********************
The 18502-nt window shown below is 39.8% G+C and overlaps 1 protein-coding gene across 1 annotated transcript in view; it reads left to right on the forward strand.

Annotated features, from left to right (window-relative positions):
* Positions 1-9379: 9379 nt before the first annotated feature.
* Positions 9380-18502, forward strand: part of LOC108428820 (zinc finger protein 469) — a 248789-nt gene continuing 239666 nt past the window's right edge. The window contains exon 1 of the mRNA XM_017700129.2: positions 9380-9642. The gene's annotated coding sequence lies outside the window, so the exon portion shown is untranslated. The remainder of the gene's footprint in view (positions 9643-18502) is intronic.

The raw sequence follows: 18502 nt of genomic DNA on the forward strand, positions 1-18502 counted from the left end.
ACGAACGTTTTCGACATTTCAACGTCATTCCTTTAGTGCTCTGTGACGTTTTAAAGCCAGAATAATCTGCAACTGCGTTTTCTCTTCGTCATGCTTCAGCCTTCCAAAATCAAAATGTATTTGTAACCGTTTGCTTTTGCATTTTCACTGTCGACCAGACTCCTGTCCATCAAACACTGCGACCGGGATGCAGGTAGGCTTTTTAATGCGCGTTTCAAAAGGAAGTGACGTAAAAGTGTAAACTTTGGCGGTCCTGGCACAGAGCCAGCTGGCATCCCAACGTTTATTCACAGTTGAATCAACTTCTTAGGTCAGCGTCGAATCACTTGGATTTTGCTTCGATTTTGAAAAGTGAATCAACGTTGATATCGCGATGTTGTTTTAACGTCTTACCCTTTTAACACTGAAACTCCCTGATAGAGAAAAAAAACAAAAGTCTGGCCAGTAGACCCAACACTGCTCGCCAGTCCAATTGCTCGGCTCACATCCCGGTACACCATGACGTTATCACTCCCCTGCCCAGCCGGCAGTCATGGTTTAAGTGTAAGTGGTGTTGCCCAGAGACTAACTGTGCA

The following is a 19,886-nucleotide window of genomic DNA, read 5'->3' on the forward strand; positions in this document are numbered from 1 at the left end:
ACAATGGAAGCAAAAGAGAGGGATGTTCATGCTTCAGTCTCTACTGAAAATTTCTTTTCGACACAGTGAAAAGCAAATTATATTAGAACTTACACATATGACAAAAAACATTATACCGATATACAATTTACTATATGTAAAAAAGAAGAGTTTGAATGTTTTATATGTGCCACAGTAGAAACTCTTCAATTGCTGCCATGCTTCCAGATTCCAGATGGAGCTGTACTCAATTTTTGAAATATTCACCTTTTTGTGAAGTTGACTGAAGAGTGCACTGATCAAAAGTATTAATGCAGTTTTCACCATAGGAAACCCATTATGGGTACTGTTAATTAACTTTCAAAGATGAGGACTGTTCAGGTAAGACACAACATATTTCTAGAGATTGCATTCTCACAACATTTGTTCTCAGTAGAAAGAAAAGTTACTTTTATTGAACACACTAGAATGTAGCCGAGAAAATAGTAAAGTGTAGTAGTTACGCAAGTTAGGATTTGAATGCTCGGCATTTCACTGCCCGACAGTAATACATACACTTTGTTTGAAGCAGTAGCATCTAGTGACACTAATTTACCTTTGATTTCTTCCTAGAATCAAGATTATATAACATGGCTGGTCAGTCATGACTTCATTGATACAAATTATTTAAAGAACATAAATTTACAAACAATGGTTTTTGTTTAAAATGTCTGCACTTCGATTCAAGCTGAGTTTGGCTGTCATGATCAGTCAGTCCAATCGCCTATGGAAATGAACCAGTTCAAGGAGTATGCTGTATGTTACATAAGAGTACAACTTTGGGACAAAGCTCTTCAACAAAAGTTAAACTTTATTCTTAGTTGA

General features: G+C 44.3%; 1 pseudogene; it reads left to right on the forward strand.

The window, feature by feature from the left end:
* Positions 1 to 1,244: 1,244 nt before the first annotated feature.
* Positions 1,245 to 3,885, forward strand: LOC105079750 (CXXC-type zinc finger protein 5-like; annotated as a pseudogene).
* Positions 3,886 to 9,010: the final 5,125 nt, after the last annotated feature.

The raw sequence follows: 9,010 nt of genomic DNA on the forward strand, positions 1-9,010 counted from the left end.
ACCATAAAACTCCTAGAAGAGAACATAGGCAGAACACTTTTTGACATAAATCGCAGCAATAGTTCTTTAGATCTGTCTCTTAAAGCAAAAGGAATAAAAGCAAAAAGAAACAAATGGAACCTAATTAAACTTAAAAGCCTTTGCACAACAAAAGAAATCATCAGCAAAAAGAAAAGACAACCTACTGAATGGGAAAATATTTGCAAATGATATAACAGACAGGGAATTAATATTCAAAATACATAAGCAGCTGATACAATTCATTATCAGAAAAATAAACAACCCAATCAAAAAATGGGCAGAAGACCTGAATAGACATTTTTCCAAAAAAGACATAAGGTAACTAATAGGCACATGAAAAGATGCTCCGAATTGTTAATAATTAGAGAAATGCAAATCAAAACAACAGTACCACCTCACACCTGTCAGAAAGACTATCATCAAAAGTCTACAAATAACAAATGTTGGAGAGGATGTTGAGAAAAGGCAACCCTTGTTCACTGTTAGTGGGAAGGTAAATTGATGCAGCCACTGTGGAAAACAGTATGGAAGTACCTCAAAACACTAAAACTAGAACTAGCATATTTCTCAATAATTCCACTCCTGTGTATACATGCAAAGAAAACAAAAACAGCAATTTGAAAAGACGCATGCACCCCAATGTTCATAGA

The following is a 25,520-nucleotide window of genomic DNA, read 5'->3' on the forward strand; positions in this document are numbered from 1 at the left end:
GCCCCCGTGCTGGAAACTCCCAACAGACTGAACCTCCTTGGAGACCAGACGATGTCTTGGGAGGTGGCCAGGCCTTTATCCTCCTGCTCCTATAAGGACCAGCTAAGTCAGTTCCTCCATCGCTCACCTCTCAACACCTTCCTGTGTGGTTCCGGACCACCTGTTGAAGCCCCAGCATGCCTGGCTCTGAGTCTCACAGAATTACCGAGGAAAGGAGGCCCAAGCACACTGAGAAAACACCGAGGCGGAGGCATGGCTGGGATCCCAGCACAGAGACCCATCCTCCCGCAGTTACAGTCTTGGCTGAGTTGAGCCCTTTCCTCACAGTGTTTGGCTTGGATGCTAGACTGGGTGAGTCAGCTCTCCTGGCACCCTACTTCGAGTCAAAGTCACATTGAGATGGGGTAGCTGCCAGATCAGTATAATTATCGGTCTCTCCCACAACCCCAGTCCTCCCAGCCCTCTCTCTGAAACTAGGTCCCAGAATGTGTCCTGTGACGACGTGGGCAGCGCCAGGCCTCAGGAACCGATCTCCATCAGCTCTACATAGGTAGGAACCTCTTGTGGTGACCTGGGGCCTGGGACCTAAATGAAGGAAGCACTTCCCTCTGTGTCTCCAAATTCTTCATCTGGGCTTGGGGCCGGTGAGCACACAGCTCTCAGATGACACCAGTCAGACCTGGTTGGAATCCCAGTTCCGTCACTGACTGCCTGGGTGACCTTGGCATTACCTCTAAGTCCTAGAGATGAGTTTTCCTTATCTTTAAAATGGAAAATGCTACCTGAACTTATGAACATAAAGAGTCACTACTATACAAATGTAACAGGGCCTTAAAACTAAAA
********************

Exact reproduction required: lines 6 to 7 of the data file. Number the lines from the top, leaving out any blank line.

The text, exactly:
ACGAACGTTTTCGACATTTCAACGTCATTCCTTTAGTGCTCTGTGACGTTTTAAAGCCAGAATAATCTGCAACTGCGTTTTCTCTTCGTCATGCTTCAGCCTTCCAAAATCAAAATGTATTTGTAACCGTTTGCTTTTGCATTTTCACTGTCGACCAGACTCCTGTCCATCAAACACTGCGACCGGGATGCAGGTAGGCTTTTTAATGCGCGTTTCAAAAGGAAGTGACGTAAAAGTGTAAACTTTGGCGGTCCTGGCACAGAGCCAGCTGGCATCCCAACGTTTATTCACAGTTGAATCAACTTCTTAGGTCAGCGTCGAATCACTTGGATTTTGCTTCGATTTTGAAAAGTGAATCAACGTTGATATCGCGATGTTGTTTTAACGTCTTACCCTTTTAACACTGAAACTCCCTGATAGAGAAAAAAAACAAAAGTCTGGCCAGTAGACCCAACACTGCTCGCCAGTCCAATTGCTCGGCTCACATCCCGGTACACCATGACGTTATCACTCCCCTGCCCAGCCGGCAGTCATGGTTTAAGTGTAAGTGGTGTTGCCCAGAGACTAACTGTGCA

The following is a 19,886-nucleotide window of genomic DNA, read 5'->3' on the forward strand; positions in this document are numbered from 1 at the left end: